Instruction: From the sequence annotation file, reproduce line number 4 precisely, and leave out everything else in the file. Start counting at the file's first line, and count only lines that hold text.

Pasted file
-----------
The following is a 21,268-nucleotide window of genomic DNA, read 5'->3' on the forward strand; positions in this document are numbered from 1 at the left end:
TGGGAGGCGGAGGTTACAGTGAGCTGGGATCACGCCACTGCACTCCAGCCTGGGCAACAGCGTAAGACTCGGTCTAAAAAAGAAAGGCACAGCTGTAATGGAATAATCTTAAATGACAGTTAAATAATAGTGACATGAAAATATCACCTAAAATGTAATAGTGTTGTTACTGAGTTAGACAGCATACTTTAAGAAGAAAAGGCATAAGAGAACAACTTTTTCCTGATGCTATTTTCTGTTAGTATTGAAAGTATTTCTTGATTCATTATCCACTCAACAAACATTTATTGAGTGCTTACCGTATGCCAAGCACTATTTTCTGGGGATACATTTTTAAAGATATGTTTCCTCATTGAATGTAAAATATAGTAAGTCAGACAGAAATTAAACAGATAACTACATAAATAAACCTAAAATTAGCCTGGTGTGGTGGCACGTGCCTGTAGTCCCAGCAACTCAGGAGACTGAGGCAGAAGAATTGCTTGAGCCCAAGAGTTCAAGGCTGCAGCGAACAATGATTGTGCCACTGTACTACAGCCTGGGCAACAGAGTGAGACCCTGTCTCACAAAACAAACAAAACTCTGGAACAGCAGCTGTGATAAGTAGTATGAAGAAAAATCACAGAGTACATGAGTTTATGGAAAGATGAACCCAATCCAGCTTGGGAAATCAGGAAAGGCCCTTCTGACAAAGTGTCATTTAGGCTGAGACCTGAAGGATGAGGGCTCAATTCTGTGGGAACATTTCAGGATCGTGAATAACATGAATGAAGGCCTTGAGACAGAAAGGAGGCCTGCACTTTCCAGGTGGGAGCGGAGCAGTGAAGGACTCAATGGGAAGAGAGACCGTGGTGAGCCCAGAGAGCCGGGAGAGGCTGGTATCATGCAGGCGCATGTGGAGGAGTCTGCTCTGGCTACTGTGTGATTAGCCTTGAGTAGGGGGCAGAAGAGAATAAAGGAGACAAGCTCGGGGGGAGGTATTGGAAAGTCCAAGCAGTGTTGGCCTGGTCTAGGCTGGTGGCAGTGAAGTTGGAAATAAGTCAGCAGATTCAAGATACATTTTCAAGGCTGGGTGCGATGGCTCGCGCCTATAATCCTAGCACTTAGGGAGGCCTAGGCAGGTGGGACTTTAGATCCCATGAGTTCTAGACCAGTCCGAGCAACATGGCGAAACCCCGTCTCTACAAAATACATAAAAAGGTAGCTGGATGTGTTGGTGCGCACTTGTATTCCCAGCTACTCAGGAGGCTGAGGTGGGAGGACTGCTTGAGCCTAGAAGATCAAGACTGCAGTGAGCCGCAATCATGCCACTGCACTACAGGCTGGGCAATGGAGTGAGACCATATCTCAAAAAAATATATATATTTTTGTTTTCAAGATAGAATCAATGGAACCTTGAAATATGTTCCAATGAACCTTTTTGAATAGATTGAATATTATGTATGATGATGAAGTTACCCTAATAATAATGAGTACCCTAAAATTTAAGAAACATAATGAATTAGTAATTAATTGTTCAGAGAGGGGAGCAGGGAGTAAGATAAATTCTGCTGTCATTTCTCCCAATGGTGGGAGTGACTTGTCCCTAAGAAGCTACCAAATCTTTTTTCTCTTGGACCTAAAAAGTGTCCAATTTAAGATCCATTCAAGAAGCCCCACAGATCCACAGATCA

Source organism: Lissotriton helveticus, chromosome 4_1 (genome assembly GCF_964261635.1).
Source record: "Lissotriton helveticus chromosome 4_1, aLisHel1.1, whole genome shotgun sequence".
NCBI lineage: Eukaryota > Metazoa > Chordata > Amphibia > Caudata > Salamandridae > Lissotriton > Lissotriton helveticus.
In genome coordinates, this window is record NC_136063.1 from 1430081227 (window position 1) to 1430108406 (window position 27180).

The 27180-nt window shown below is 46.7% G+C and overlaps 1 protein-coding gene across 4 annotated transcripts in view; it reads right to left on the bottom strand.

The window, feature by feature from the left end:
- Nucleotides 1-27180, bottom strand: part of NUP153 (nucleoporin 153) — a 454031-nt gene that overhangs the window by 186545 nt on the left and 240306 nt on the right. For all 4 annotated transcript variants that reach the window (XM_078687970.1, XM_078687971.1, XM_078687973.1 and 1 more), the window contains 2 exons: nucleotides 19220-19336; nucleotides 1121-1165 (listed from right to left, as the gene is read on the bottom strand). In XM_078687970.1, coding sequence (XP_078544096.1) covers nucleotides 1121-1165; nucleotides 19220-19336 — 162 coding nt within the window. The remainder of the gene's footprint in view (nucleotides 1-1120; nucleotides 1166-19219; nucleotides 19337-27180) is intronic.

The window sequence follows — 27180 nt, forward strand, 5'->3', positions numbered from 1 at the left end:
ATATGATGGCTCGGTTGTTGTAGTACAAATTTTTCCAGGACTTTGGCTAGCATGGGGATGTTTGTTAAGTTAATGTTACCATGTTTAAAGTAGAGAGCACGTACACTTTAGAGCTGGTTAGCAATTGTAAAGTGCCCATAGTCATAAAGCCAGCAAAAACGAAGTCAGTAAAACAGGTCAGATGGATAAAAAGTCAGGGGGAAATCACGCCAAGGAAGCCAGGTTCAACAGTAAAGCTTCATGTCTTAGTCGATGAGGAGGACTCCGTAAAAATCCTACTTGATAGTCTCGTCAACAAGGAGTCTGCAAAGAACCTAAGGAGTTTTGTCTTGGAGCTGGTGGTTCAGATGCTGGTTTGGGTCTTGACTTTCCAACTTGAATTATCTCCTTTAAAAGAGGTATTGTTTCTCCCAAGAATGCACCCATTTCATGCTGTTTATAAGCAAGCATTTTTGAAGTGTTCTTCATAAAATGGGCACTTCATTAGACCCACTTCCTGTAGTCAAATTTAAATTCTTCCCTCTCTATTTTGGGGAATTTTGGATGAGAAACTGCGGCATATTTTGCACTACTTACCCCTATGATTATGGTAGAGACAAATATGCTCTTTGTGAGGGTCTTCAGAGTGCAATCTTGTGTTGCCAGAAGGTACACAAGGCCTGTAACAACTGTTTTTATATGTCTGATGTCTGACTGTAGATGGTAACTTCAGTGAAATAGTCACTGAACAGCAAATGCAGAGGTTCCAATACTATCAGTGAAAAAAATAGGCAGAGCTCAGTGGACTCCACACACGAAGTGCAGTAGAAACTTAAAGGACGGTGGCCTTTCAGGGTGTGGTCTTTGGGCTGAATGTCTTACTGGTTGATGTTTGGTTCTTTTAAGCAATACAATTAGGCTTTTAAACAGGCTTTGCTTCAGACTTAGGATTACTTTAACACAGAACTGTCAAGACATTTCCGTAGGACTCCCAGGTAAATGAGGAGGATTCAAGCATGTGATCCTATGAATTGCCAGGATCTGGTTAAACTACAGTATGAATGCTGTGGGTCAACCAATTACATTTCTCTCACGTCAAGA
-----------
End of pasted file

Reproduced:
Source record: "Lissotriton helveticus chromosome 4_1, aLisHel1.1, whole genome shotgun sequence".